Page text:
A new study reveals evidence of a massive plume of magma beneath Yellowstone National Park – and it could run all the way to Mexico. Scientists have debated the presence of a plume for years, and if one does exist, it would explain the heat that bubbles to the surface in the park.

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Researchers at the University of Texas found evidence for a plume under the park using seismic data obtained from listening stations across North America run by EarthScope’s USArray. Using this data, they found a long, thin 72 x 55-kilometer channel where seismic waves are slower. This indicates that the section of mantle is 600 to 800 degrees warmer than areas around it.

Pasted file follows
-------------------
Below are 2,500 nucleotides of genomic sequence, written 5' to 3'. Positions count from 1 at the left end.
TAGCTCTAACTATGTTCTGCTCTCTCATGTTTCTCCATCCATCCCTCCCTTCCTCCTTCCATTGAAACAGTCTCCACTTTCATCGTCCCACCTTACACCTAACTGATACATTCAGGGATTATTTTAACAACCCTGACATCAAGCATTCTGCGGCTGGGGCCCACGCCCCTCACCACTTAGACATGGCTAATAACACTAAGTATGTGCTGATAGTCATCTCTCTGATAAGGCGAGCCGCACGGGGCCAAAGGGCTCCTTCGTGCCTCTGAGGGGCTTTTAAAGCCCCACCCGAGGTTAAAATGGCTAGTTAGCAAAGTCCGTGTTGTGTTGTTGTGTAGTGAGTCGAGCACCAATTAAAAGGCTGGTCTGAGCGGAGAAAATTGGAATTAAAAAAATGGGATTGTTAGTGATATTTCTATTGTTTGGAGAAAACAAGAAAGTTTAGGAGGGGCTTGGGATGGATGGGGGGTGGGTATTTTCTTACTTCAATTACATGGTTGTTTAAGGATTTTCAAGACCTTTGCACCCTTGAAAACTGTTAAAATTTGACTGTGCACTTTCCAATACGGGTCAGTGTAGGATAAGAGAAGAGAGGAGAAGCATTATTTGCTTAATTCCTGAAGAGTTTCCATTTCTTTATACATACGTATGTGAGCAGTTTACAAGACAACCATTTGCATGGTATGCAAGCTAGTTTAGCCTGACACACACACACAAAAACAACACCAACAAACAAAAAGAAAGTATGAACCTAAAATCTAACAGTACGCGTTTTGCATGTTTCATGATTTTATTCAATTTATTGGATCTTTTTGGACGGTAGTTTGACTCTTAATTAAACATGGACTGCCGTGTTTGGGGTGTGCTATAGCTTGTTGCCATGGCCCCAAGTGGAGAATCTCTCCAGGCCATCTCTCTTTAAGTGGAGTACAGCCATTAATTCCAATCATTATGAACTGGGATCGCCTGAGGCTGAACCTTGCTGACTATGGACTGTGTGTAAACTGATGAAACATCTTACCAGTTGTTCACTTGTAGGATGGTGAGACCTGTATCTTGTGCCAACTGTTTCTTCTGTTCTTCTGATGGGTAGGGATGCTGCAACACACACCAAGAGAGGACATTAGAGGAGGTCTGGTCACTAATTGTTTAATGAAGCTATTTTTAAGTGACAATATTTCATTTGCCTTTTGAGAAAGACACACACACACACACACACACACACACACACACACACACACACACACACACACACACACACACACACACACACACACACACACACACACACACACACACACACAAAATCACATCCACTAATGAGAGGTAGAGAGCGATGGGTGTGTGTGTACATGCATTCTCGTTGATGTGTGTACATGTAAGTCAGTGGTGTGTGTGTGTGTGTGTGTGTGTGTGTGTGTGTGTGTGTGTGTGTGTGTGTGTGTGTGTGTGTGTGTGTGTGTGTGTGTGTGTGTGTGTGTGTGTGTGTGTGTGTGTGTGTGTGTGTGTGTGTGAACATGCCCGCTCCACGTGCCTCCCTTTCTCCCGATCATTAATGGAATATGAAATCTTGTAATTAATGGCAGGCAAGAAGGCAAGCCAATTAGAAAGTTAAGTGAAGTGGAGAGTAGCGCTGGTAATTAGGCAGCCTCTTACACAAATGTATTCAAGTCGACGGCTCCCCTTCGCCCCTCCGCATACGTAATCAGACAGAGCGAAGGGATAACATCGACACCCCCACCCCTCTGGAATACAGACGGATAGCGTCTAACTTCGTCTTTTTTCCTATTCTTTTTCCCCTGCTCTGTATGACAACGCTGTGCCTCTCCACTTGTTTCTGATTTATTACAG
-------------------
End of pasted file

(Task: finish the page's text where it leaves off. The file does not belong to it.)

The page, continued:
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Related: Scientists construct new theory of Yellowstone’s supervolcano hotspot

This plume could be the cause of Yellowstone’s surface activity, although the scientists say that more research is needed. There is also more work to be done to understand the forces holding the plume in place in its current location.

Via Phys.org

Images via Nature and Deposit Photos